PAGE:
Body Fat Comparison

In the book "SLICED" by Bill Reynolds & Negrita Jayde, the states of muscularity are objectified as follows: "House" >= 20% - No visible muscle definition, and only a hint of separation between major muscle groups, if those groups are very large. Basically a person in this state could be confused for a football lineman. If you're higher than this bodyfat percentage, you'd be considered overweight/obese.

"Hard" >= 15% - Some muscle separation appears between delts and upper arm. Abs are still not visible

 

"Cut" - >= 12% - More muscle separation appears particularly in the chest and back, outline of the abs begins to appear slightly.

 

 

"Defined" >= 10% - Muscle separations get deeper in the arms, chest, legs and back, and abs appear when flexed.

"Ripped" >= 7-9% - Abs are clearly visible all the time, vascularity in arms is prominent, chest and back separation is obvious, and face is starting to appear more angular. Condition can be held indefinitely.

"Shredded" >=5-7% - Striations appear in large muscle groups when flexed. Vascularity appears in lower abdomen and in the legs. Condition can be held for several days with careful dieting. Competitive bodybuilders often aim for this state for competition day.

"Sliced" <= 3% - Muscles and tendons begin to appear in the face. Muscle striations and vascularity highly visible. Subcutaneous water levels are near 0. Condition can only be held for a few hours at a time. Not a healthy condition to stay in due to lower water level. Note - The male body requires 3% body fat for normal bodily function, women require 12%.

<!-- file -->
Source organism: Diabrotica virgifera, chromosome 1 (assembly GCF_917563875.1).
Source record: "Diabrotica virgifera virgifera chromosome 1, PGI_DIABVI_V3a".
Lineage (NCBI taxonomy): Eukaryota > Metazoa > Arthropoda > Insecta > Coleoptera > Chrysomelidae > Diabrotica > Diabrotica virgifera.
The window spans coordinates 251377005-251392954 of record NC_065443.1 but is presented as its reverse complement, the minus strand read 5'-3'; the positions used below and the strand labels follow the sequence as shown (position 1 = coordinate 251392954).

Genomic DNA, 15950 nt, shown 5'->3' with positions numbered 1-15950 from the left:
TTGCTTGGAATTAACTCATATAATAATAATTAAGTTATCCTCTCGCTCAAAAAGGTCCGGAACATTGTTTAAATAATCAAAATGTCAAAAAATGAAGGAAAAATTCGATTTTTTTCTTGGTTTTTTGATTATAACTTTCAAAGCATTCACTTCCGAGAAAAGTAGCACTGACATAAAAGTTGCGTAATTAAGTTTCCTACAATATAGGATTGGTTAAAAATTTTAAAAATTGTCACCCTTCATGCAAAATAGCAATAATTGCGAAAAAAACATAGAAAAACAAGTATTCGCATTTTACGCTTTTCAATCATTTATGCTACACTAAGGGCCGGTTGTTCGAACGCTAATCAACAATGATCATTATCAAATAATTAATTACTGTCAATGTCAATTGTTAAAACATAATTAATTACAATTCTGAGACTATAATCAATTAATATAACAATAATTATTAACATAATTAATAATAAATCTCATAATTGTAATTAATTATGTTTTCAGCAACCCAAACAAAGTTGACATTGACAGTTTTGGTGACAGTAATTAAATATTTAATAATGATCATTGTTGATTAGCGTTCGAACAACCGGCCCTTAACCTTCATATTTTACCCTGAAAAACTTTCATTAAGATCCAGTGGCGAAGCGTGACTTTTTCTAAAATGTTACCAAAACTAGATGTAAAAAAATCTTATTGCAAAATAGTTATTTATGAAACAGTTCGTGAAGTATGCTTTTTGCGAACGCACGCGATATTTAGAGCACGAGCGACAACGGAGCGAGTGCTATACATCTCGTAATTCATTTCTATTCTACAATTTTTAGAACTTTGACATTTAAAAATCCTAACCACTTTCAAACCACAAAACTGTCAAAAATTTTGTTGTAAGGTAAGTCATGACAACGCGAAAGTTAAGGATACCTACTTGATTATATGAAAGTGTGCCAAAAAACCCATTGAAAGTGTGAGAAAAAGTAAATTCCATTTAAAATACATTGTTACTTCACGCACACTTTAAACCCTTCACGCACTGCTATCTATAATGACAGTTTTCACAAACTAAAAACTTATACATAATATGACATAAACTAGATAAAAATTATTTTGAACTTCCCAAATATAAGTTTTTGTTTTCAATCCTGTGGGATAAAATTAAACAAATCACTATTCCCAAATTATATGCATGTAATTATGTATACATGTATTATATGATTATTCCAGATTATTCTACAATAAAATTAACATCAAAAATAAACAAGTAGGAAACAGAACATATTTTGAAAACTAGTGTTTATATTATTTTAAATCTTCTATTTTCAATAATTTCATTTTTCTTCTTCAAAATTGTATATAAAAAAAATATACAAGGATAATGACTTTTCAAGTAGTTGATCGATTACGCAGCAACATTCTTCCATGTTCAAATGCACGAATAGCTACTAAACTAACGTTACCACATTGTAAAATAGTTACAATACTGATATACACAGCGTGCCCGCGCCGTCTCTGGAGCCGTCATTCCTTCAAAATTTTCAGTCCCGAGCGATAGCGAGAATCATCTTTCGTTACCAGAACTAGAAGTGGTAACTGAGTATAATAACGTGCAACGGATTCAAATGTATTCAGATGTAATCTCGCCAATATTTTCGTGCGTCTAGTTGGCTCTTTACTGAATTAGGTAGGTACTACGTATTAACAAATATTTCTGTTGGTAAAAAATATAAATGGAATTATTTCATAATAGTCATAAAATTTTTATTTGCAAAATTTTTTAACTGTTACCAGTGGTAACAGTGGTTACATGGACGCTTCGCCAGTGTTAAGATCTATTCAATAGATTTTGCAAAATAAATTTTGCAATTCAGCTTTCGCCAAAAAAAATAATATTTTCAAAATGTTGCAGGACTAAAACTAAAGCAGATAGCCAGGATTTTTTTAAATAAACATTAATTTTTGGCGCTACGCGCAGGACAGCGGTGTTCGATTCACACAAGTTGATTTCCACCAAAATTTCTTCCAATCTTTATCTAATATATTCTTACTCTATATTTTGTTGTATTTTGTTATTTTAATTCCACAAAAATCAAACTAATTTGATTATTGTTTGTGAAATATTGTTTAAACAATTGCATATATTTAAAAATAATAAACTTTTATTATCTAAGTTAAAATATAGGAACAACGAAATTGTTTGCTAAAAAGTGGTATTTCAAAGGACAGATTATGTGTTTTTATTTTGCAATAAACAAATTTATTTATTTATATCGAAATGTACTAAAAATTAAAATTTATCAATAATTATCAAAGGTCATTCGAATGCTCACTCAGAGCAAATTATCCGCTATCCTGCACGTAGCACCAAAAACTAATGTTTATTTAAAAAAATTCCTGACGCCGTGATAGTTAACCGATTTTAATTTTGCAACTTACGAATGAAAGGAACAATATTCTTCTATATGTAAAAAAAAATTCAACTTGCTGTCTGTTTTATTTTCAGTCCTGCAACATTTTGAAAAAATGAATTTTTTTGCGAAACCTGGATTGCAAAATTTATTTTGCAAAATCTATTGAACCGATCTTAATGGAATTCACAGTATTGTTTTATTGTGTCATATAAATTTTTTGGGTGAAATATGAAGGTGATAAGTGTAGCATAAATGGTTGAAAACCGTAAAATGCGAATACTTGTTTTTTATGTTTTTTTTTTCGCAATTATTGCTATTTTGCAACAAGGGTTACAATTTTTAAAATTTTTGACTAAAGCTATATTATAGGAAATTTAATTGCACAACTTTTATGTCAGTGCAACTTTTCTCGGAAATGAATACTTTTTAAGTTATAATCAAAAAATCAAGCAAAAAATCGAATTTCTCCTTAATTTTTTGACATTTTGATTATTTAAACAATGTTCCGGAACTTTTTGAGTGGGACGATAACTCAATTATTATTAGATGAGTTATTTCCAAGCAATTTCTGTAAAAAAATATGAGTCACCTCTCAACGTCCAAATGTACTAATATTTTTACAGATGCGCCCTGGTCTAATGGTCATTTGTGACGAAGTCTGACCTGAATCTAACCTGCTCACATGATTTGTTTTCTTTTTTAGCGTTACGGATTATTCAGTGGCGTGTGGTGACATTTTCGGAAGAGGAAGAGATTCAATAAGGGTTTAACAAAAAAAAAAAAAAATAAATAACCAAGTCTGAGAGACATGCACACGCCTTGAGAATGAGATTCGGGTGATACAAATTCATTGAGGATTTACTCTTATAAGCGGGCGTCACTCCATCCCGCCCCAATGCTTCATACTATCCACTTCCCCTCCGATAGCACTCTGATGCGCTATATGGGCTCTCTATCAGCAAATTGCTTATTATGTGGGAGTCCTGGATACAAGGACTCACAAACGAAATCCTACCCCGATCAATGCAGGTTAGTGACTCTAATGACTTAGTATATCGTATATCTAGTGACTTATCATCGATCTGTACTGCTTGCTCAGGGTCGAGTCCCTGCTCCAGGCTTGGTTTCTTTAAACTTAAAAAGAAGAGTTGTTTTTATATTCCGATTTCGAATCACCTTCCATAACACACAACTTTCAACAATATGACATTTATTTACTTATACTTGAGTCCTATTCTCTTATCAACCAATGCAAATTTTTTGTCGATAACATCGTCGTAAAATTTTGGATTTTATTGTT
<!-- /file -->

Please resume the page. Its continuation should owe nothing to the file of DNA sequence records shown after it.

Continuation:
Body Recomposition or Body Decomposition?

All too often, clients obsess over body weight, weighing themselves daily on overpriced, deceptively marketed, home scales. While weight loss may be a good measure of assessment for obese individuals, goals change as one reaches a healthy weight. Body composition, a comparison of ones lean to fat mass, is a better reflection of health. While an obese individual's goal is to lose as much mass as possible, this loss of mass is also at the expense of lean tissues, such as muscle and bone. Once a desired weight, or Body Mass Index, is achieved, its important to reevaluate goals, programming, and diet, shifting the focus to building lean mass, and continuing to burn unwanted body fat. What may have worked to drop a significant amount of pounds, is not going to work for cutting fat and building muscle. Muscle is developed through appropriate doses of resistance training, followed by a proper balance of macronutrients and sleep. Muscle is metabolically active tissue. It requires a lot of calories to develop and a lot to sustain. This increased energy demand to sustain your newly developed muscle mass, taps into fat stores, and devotes consumed calories toward the creation and sustenance of your metabolically active tissues, thereby stripping you of excess body fat. This is a delicate balance, however. Too many calories, and your body will store the excess as fat; to few calories, and your body will shed muscle, conserving calories for vital organ function, thereby decreasing your metabolism. (see Resting Metabolic Rate) To determine your resting metabolic rate, use this formula, or consult with a local dietician to help establish an eating plan that maximizes lean mass development, increases your metabolism, and burns fat! Seek out a fitness professional in your area, and have your body fat measured. Read these steps The Hierarchy of Fatloss, outlined by famed fat loss guru Alwyn Cosgrove, on the most effective activities for developing muscle and burning fat. Hint: Its not cardio!!!!!!!!!!